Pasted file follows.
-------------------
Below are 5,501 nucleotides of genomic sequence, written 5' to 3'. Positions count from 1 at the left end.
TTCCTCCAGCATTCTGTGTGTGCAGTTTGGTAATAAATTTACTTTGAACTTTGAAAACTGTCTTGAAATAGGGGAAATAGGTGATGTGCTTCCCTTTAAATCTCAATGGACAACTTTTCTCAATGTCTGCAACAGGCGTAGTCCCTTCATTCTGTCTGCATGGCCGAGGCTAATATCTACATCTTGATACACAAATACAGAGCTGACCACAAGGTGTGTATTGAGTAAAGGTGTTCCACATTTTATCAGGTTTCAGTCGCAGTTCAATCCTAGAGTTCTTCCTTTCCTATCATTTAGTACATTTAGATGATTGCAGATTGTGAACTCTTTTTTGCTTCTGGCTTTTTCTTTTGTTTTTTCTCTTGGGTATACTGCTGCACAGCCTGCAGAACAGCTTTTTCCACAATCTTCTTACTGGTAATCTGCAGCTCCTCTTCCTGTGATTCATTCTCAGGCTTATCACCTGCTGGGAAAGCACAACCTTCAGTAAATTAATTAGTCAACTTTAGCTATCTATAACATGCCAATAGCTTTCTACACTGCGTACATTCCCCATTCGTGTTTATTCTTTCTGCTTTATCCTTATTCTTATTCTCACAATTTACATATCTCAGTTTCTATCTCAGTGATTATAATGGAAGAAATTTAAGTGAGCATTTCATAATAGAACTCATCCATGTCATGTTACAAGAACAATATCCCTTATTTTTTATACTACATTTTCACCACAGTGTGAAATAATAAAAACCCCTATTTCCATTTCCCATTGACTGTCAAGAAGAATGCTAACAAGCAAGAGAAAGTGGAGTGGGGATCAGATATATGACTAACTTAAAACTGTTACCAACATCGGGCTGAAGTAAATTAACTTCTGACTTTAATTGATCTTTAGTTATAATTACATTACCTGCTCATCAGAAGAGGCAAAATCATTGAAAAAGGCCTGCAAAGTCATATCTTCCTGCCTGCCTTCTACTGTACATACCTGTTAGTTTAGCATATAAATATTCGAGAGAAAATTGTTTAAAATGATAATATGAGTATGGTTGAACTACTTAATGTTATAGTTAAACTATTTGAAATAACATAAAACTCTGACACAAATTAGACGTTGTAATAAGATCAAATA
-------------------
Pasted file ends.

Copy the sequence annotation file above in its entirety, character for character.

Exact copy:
Below are 5,501 nucleotides of genomic sequence, written 5' to 3'. Positions count from 1 at the left end.
TTCCTCCAGCATTCTGTGTGTGCAGTTTGGTAATAAATTTACTTTGAACTTTGAAAACTGTCTTGAAATAGGGGAAATAGGTGATGTGCTTCCCTTTAAATCTCAATGGACAACTTTTCTCAATGTCTGCAACAGGCGTAGTCCCTTCATTCTGTCTGCATGGCCGAGGCTAATATCTACATCTTGATACACAAATACAGAGCTGACCACAAGGTGTGTATTGAGTAAAGGTGTTCCACATTTTATCAGGTTTCAGTCGCAGTTCAATCCTAGAGTTCTTCCTTTCCTATCATTTAGTACATTTAGATGATTGCAGATTGTGAACTCTTTTTTGCTTCTGGCTTTTTCTTTTGTTTTTTCTCTTGGGTATACTGCTGCACAGCCTGCAGAACAGCTTTTTCCACAATCTTCTTACTGGTAATCTGCAGCTCCTCTTCCTGTGATTCATTCTCAGGCTTATCACCTGCTGGGAAAGCACAACCTTCAGTAAATTAATTAGTCAACTTTAGCTATCTATAACATGCCAATAGCTTTCTACACTGCGTACATTCCCCATTCGTGTTTATTCTTTCTGCTTTATCCTTATTCTTATTCTCACAATTTACATATCTCAGTTTCTATCTCAGTGATTATAATGGAAGAAATTTAAGTGAGCATTTCATAATAGAACTCATCCATGTCATGTTACAAGAACAATATCCCTTATTTTTTATACTACATTTTCACCACAGTGTGAAATAATAAAAACCCCTATTTCCATTTCCCATTGACTGTCAAGAAGAATGCTAACAAGCAAGAGAAAGTGGAGTGGGGATCAGATATATGACTAACTTAAAACTGTTACCAACATCGGGCTGAAGTAAATTAACTTCTGACTTTAATTGATCTTTAGTTATAATTACATTACCTGCTCATCAGAAGAGGCAAAATCATTGAAAAAGGCCTGCAAAGTCATATCTTCCTGCCTGCCTTCTACTGTACATACCTGTTAGTTTAGCATATAAATATTCGAGAGAAAATTGTTTAAAATGATAATATGAGTATGGTTGAACTACTTAATGTTATAGTTAAACTATTTGAAATAACATAAAACTCTGACACAAATTAGACGTTGTAATAAGATCAAATA